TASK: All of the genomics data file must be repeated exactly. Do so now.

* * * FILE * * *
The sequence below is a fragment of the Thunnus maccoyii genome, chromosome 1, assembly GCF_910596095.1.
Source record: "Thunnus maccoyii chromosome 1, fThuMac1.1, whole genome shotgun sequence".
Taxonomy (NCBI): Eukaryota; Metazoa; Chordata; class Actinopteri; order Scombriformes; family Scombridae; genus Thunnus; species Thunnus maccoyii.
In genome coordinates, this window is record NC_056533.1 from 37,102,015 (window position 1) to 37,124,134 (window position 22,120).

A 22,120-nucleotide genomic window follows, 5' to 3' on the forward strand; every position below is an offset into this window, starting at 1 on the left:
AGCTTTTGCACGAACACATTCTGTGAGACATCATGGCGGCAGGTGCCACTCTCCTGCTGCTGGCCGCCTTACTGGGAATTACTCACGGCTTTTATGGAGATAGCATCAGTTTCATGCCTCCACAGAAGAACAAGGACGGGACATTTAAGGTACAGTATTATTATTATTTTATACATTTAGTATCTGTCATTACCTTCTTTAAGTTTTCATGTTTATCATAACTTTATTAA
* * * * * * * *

The sequence below is a fragment of the Thunnus maccoyii genome, chromosome 1, assembly GCF_910596095.1.
Source record: "Thunnus maccoyii chromosome 1, fThuMac1.1, whole genome shotgun sequence".
Taxonomy (NCBI): Eukaryota; Metazoa; Chordata; class Actinopteri; order Scombriformes; family Scombridae; genus Thunnus; species Thunnus maccoyii.
In genome coordinates, this window is record NC_056533.1 from 37,102,015 (window position 1) to 37,124,134 (window position 22,120).

A 22,120-nucleotide genomic window follows, 5' to 3' on the forward strand; every position below is an offset into this window, starting at 1 on the left:
AGCTTTTGCACGAACACATTCTGTGAGACATCATGGCGGCAGGTGCCACTCTCCTGCTGCTGGCCGCCTTACTGGGAATTACTCACGGCTTTTATGGAGATAGCATCAGTTTCATGCCTCCACAGAAGAACAAGGACGGGACATTTAAGGTACAGTATTATTATTATTTTATACATTTAGTATCTGTCATTACCTTCTTTAAGTTTTCATGTTTATCATAACTTTATTAA